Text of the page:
Too much to show, too little time. The Kimberley – It’s why I’m here and it’s under threat.
Here are some things I saw. Hopefully they move you and others enough to send an email/letter, donate, volunteer, spread the word, etc to help save this incredible and rare wilderness from the tentacles of government and corporate giants who are intent on digging it up over the coming decades – starting right now with the Liquefied Natural Gas Processing Plant which is proposed for Walmadan (James Price Point), just north of Broome.
So, if you like these pics, feel a deep sense of connection with landscape and wilderness or believe we need to save these types of places for future generations or simply for the sake of wilderness itself, then please do what you can and spread the word. A final decision is set to be made by Woodside Petroleum in the first half of this year.
Keep in mind that I’m stuck to the main highway due to the wet season and lack of 4WD. If it’s this good along the highway, the innards must be spectacular (you may have seen aerial shots of places in The Kimberley such as Purnululu (Bungle Bungle) and King George’s Falls).
And a warning for those with sensitive hearts: there are some pics below of beautiful, but deceased, animals. Killed on the road by…us. And the more industrialisation and resulting flow-on developments, the more we’ll see dead animals. I’ve been documenting road-kill since the beginning of this trip and by far the greatest number of deaths, not surprisingly, occurs in areas with the greatest development and associated travel/transport routes. Don’t mess with a road-train – there are plenty of those where mining is concerned.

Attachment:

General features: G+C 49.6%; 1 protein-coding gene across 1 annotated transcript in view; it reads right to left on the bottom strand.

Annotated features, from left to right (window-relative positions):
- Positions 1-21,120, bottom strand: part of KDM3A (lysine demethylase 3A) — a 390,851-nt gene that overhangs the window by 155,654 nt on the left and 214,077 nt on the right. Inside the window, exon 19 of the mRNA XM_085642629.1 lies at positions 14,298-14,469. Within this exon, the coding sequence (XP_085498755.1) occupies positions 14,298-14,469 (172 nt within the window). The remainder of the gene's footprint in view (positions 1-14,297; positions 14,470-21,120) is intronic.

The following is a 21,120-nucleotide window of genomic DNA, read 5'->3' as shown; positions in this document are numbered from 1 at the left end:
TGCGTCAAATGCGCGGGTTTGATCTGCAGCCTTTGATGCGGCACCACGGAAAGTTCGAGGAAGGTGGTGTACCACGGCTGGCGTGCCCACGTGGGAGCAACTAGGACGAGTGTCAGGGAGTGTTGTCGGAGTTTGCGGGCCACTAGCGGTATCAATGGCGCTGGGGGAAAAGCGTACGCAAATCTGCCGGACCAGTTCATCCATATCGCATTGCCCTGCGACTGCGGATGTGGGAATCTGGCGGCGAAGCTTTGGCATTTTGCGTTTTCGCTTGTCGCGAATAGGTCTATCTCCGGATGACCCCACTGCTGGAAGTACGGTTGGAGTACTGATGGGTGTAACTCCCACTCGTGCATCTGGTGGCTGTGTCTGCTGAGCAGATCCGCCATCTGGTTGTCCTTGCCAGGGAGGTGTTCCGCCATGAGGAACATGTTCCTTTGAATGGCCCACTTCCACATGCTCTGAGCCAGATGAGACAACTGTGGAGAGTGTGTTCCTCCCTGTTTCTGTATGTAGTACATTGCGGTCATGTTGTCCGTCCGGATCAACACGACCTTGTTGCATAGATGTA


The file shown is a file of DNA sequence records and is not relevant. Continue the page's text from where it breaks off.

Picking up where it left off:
In the meantime,
Some Things I Saw – The Kimberley, Part One: WA/NT Border to Wyndham (The Kimberley’s northern-most town) …
Two Aboriginal Kids
These two kids appeared out of nowhere (there was nothing else around for 40-odd km except the quarantine checkpoint), walking quietly along the highway. They reached the quarantine station, bought some ‘white man’s treats’ from the vending machine, turned around and walked back from where they came. I watched until they veered off the highway, into the bush and out of sight.
Despite my losses at quarantine (refer ‘Toughen Up Princess’) I was very happy to have finally reached The Kimberley, The Last Frontier.
The Last Frontier
I read at least three bits of info (on signs and in books) which referred to The Kimberley as ‘The Last Frontier’. It’s true. But unfortunately the Mayor of Wyndham has decided to have this tagline REMOVED from future signage as he’s concerned that it’s ‘holding them back’. Nooooooooooo! Another victim of ‘progress’.
Rolling into Kununurra I was pleased to see that the local constabulary were hard at work targeting… nothing in particular. However the local pool had picked up the same terminology and was ‘now targeting running’ so I was on my best poolside behaviour.
Fortunately, I even passed the local dress code requirements despite my attire being more ‘earthen bushwear’.
A Near-Full Moon at Sunset – Kelly’s Knob, Kununurra
…or would you prefer more of this?…
The New Guard
…because this is what we’ll get heaps more of over the coming decades if we allow big mining and its flow-on demands into The Kimberley. By the way, I like the Target slogan, ‘Target Country – if you’re tall enough to see over our sensitively integrated facade’.
In prior days it’s been religion reigning over nature and keeping the masses under control but with the rise of corporations in the West, now they have well and truly taken the helm. Refer John Ralston Saul‘s ‘Unconscious Civilisation‘ for a good historical explanation and reason why we all MUST voice our opinion if we want to stand any chance of retaining a relatively democratic system.
The Old Guard
White Man’s Trash
White Man – civilised and sophisticated? I love this term, ‘White Man’s Trash’ – a great phrase to sum up the unnecessary and unhealthy elements that colonial powers have directly and indirectly forced on the indigenous peoples of the world.
I ‘camped’ in Claude for a few nights half-way up Kelly’s Knob where I experienced a couple of great storms, including the biggest one for 2012 – winds reached up to 100 kph, we received about an inch of rain in an hour or so and lightning strikes touched down all around. I retreated within Claude, careful not to touch his metal skin, and documented a bit of the action.
Before a strike, the purple haze envelops…
Purple Haze – Storm, Kununurra
Before a Strike I – Storm, Kununurra
…and then, daylight restored with one brilliant flash…